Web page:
I am allowing trails to grow and will then use a DR mower to "narrow down" trail

    Will follow with gly and be done for the growing season

    bill
     
  3. Buckly

    Buckly A good 3 year old buck

    Joined:
    Apr 23, 2014
    I would use a chainsaw and cut a new trail 30 inches wide that parallels the green trail. About 20-30 yards off the green trail so that a stand would cover shooting both the green trail and the new trail. I see this all the time also, bucks paralleling the man trails and food plots. All of my kill plots have these trails 20 yards off them in the cover and stands are set up as to cover both the food plot and the buck trail.
     
  4. sandbur

    sandbur 5 year old buck +

    Joined:
    Apr 23, 2014
    Location:
    central Mn.
    Years back there was a series of books on cutting trails for bucks. It said cut them they the thick stuff and just wide enough for a man to walk through. Ken Nordberg or Norberg wrote the books. Now many call them sidewalks.

    I agree. Hunt the side trails.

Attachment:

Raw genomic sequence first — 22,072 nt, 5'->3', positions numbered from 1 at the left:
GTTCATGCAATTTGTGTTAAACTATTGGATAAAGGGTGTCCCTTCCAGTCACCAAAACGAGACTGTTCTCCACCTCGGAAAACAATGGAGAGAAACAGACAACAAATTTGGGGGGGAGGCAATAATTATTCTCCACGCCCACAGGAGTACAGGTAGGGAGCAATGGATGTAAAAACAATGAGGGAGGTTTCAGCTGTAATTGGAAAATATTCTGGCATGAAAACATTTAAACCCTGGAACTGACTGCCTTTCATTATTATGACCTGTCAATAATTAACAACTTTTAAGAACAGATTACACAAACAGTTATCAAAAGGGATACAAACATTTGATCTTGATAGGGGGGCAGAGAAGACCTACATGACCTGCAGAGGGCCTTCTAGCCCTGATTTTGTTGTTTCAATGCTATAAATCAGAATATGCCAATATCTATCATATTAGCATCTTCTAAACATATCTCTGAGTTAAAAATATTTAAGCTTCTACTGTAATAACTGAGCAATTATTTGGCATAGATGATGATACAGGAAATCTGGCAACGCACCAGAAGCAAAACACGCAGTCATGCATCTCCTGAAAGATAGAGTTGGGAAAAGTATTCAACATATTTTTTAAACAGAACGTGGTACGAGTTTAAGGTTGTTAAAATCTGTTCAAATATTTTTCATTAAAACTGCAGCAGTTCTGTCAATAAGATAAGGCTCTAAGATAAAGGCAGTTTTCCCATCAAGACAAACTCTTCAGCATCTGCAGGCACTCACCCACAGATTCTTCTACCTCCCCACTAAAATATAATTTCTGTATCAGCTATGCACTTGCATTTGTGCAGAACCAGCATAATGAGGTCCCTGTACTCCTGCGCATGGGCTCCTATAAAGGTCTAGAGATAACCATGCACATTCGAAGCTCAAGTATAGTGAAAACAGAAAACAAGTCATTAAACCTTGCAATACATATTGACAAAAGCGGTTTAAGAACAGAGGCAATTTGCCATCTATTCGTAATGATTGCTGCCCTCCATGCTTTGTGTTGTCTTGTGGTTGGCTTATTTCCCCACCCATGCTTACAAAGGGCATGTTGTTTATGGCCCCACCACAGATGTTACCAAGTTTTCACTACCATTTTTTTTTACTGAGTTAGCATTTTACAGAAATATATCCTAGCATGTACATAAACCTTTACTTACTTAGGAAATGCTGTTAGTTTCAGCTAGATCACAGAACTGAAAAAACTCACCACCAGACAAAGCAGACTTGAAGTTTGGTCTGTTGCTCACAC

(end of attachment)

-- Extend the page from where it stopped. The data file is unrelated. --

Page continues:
Sent from my iPhone using Tapatalk
     
  5. Tap

    Tap 5 year old buck +

    Joined:
    Apr 23, 2014
    Location:
    SW.Pa.
    Just because bucks aren't actually walking down the trail doesn't mean that they aren't still "using" that trail.
    Mature bucks tend to parallel and surveil the main trails that the herd tend to use. Even in areas that have only natural trails and no logging trails or tractor roads, mature bucks like to parallel the main herd trail. They're often back on a secondary trail that's almost hard for us to see but they're still traveling in relation to the logging road or tractor path.
     
    bueller likes this.
  6. WTNUT

    WTNUT 5 year old buck +

    Joined:
    May 18, 2014